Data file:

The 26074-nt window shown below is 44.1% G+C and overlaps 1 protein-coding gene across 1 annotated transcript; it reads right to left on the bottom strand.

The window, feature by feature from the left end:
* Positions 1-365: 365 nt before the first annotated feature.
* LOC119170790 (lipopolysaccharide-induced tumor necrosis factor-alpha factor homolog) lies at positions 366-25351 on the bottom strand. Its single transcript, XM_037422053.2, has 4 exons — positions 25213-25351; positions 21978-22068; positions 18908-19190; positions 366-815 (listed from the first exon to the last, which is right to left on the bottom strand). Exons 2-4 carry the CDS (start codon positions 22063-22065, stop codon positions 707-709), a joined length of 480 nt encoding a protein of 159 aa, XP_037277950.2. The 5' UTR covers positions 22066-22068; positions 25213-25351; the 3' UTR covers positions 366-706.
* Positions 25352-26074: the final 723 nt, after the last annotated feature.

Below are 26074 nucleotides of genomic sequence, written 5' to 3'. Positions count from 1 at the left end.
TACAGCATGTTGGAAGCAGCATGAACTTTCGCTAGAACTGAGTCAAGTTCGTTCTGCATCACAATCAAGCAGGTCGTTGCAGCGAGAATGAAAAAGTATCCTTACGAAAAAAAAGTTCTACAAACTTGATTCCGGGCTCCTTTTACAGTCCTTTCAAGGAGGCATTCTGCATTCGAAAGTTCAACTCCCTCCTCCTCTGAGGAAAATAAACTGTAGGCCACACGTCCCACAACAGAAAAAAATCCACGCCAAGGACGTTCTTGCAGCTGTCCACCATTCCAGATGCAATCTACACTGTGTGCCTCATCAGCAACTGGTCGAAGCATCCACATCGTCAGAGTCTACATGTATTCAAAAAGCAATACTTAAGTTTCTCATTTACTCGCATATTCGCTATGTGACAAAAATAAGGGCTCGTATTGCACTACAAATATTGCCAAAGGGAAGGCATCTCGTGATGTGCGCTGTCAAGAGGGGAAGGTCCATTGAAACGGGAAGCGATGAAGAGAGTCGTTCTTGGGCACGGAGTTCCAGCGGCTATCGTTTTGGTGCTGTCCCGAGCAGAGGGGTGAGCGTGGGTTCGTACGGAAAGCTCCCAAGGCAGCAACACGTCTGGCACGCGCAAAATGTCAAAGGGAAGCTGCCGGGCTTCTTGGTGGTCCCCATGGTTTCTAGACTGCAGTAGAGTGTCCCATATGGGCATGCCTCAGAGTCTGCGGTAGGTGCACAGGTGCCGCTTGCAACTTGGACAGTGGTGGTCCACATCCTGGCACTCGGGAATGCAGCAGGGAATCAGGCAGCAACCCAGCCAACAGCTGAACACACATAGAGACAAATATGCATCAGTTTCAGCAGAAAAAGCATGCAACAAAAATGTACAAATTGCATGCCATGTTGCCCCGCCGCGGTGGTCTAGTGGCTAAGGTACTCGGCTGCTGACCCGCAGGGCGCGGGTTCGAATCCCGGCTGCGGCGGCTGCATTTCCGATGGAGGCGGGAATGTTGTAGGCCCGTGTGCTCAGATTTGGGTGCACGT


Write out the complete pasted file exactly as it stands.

The 26074-nt window shown below is 44.1% G+C and overlaps 1 protein-coding gene across 1 annotated transcript; it reads right to left on the bottom strand.

The window, feature by feature from the left end:
* Positions 1-365: 365 nt before the first annotated feature.
* LOC119170790 (lipopolysaccharide-induced tumor necrosis factor-alpha factor homolog) lies at positions 366-25351 on the bottom strand. Its single transcript, XM_037422053.2, has 4 exons — positions 25213-25351; positions 21978-22068; positions 18908-19190; positions 366-815 (listed from the first exon to the last, which is right to left on the bottom strand). Exons 2-4 carry the CDS (start codon positions 22063-22065, stop codon positions 707-709), a joined length of 480 nt encoding a protein of 159 aa, XP_037277950.2. The 5' UTR covers positions 22066-22068; positions 25213-25351; the 3' UTR covers positions 366-706.
* Positions 25352-26074: the final 723 nt, after the last annotated feature.

Below are 26074 nucleotides of genomic sequence, written 5' to 3'. Positions count from 1 at the left end.
TACAGCATGTTGGAAGCAGCATGAACTTTCGCTAGAACTGAGTCAAGTTCGTTCTGCATCACAATCAAGCAGGTCGTTGCAGCGAGAATGAAAAAGTATCCTTACGAAAAAAAAGTTCTACAAACTTGATTCCGGGCTCCTTTTACAGTCCTTTCAAGGAGGCATTCTGCATTCGAAAGTTCAACTCCCTCCTCCTCTGAGGAAAATAAACTGTAGGCCACACGTCCCACAACAGAAAAAAATCCACGCCAAGGACGTTCTTGCAGCTGTCCACCATTCCAGATGCAATCTACACTGTGTGCCTCATCAGCAACTGGTCGAAGCATCCACATCGTCAGAGTCTACATGTATTCAAAAAGCAATACTTAAGTTTCTCATTTACTCGCATATTCGCTATGTGACAAAAATAAGGGCTCGTATTGCACTACAAATATTGCCAAAGGGAAGGCATCTCGTGATGTGCGCTGTCAAGAGGGGAAGGTCCATTGAAACGGGAAGCGATGAAGAGAGTCGTTCTTGGGCACGGAGTTCCAGCGGCTATCGTTTTGGTGCTGTCCCGAGCAGAGGGGTGAGCGTGGGTTCGTACGGAAAGCTCCCAAGGCAGCAACACGTCTGGCACGCGCAAAATGTCAAAGGGAAGCTGCCGGGCTTCTTGGTGGTCCCCATGGTTTCTAGACTGCAGTAGAGTGTCCCATATGGGCATGCCTCAGAGTCTGCGGTAGGTGCACAGGTGCCGCTTGCAACTTGGACAGTGGTGGTCCACATCCTGGCACTCGGGAATGCAGCAGGGAATCAGGCAGCAACCCAGCCAACAGCTGAACACACATAGAGACAAATATGCATCAGTTTCAGCAGAAAAAGCATGCAACAAAAATGTACAAATTGCATGCCATGTTGCCCCGCCGCGGTGGTCTAGTGGCTAAGGTACTCGGCTGCTGACCCGCAGGGCGCGGGTTCGAATCCCGGCTGCGGCGGCTGCATTTCCGATGGAGGCGGGAATGTTGTAGGCCCGTGTGCTCAGATTTGGGTGCACGT